9to5Mac's story is somewhat light on specifics, but it does say the smaller Retina MacBook will feature a "much thinner and slightly lighter aluminum body." (I'm not sure how much thinner Apple can go from the current 11.6" MacBook Air, but I guess we'll see.) As for the desktop system, 9to5Mac adds that it could be either a standalone machine with a separate monitor or an iMac with a 4K screen built in.
Those systems could come on the heels of OS X Yosemite, the next major version of the operating system, which 9to5Mac's sources expect around October 10. Those sources anticipate a "late Q3 or early Q4" launch for the new Mac hardware. Then again, they also reckon the launch might slip into "early 2015" because of "constraints to Intel chipsets as well as resources placed on developing other products for the 2014 pipeline."
Either way, I'm curious to see what the 12" Retina MacBook winds up like. I remain unimpressed with the build quality and ergonomics of PC laptops in that size range, and the 13" Retina MacBook Pro is a little too pricey for my taste. A thinner version of the system with a slightly smaller screen and a lower price tag—now that could be the ticket.Firefly MMO to bring series cast back together
I'm not sure I'll ever forgive Fox for canceling Firefly, but this latest news is, at least, some consolation. The Verge reports that the series' original cast will be reunited in the upcoming massively multiplayer game, Firefly Online. The latest trailer provides a small taste of the cast reunion, with appearances from Ron Glass and Nathan Fillion:
Okay, so, it turns out that seeing other Firefly fans geek out can be a little embarrasing. Also, those graphics don't look all that impressive. Also, Papyrus.
But whatever. I'm not losing hope.
According to The
Verse Verge, Firefly Online is currently in development at Spark Plug games with an as-yet-unknown release schedule. The game will be out on Windows, OS X, Android, and iOS.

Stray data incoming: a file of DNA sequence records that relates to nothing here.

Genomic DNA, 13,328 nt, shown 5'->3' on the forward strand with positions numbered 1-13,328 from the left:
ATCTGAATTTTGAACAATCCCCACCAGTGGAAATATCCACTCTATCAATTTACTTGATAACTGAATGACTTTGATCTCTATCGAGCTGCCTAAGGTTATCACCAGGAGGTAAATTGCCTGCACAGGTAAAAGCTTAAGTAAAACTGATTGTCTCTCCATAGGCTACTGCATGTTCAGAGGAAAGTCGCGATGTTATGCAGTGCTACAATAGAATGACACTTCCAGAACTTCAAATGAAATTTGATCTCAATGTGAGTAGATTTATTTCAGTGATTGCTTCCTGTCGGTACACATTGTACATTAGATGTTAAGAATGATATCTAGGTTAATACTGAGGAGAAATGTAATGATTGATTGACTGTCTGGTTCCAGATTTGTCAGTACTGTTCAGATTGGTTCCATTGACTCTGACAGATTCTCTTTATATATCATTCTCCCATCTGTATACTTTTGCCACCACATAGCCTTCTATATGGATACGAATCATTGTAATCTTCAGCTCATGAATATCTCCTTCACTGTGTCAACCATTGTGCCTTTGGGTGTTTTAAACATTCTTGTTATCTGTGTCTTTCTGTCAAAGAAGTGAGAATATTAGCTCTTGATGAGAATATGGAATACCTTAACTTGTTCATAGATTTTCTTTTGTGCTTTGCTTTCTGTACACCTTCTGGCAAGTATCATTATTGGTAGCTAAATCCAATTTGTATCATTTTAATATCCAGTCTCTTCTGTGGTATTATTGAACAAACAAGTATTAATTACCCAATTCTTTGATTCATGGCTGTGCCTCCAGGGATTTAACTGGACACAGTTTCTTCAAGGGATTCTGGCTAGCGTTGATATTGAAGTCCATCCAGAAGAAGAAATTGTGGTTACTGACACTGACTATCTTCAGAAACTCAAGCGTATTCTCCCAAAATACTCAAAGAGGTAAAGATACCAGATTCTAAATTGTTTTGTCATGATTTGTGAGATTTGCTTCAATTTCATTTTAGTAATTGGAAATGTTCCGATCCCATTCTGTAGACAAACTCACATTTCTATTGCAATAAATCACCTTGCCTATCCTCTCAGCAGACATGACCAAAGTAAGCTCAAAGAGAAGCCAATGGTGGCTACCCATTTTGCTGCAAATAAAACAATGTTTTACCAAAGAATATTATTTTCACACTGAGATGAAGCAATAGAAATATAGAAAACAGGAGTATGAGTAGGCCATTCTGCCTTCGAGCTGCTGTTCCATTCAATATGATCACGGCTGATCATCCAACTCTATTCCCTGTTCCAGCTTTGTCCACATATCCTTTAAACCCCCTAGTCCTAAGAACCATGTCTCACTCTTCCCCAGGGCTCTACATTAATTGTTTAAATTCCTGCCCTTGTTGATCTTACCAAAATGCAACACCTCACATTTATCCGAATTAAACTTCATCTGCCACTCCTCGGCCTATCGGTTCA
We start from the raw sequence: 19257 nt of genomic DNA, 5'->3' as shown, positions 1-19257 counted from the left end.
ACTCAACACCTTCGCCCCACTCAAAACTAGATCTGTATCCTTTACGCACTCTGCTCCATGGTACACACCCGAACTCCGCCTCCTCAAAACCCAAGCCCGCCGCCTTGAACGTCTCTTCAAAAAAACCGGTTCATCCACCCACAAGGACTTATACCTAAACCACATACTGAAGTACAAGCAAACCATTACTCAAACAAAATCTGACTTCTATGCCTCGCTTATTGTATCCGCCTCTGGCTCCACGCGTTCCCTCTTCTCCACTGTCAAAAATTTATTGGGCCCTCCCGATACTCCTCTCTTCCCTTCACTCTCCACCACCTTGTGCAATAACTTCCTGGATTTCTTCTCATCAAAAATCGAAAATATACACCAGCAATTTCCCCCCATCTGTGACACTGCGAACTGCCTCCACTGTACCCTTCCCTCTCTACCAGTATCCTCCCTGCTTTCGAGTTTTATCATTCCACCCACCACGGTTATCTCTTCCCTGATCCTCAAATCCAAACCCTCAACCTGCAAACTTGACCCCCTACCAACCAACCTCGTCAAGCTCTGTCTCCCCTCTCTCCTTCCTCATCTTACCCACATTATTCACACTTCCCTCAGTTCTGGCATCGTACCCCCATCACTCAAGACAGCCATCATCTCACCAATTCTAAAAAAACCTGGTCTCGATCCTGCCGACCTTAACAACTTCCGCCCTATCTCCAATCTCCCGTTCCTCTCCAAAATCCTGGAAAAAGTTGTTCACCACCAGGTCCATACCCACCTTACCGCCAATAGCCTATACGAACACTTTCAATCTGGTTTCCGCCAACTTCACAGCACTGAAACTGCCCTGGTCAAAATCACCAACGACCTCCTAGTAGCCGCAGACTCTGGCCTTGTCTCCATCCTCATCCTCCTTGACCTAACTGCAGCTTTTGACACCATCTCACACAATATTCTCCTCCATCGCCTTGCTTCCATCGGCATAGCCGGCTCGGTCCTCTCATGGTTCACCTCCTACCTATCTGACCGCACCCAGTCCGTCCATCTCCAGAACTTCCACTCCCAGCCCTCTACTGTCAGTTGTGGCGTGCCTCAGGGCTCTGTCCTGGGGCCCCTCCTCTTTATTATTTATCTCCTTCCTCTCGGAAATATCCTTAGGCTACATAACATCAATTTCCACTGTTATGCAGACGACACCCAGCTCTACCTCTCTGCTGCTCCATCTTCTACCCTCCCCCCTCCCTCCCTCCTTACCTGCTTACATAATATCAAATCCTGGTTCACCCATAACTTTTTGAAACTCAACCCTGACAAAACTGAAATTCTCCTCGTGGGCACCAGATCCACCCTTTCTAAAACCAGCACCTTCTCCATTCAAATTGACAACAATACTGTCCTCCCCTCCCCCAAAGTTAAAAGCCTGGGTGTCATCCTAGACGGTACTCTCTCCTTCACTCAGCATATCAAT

Eight is Enough
Read more... Friday night topic: your top movies?
I saw Dawn of the Planet of the Apes last night and was extremely impressed. Thanks to that experience, I have movies on my mind.
I'm not sure the new Apes movie would make this list for me, but it would be in the running. Here's the question: what are your all-time favorite movies? Give us three to five, or more if you wish, and briefly explain why.
Discuss!Deal of the week: Corsair's 750D case and four fans for $100
We've got a little of everything in this week's deal post, starting with a sizable discount on a nice Corsair case bundle:
Those are the deals that caught my eye today. As always, if you've come across anything else, feel free to link it in the comments below. Your gerbil compatriots will appreciate the gesture.Triple-wide radiator defines Thermaltake's new water cooler
Have you ever looked at a double-wide liquid cooling radiator and thought: "that's just not big enough." If so, Thermaltake might have just the thing. The company has introduced a super-sized Water 3.0 Ultimate cooler with a 360-mm radiator.
The triple-wide unit is strapped to three 120-mm fans that can ramp up to 2000 RPM. Fan speeds are controlled via PWM circuitry, and the individual spinners are rated for 20 dBA. If three isn't enough, another trio can be added to the back of the unit to make a radiator sandwich.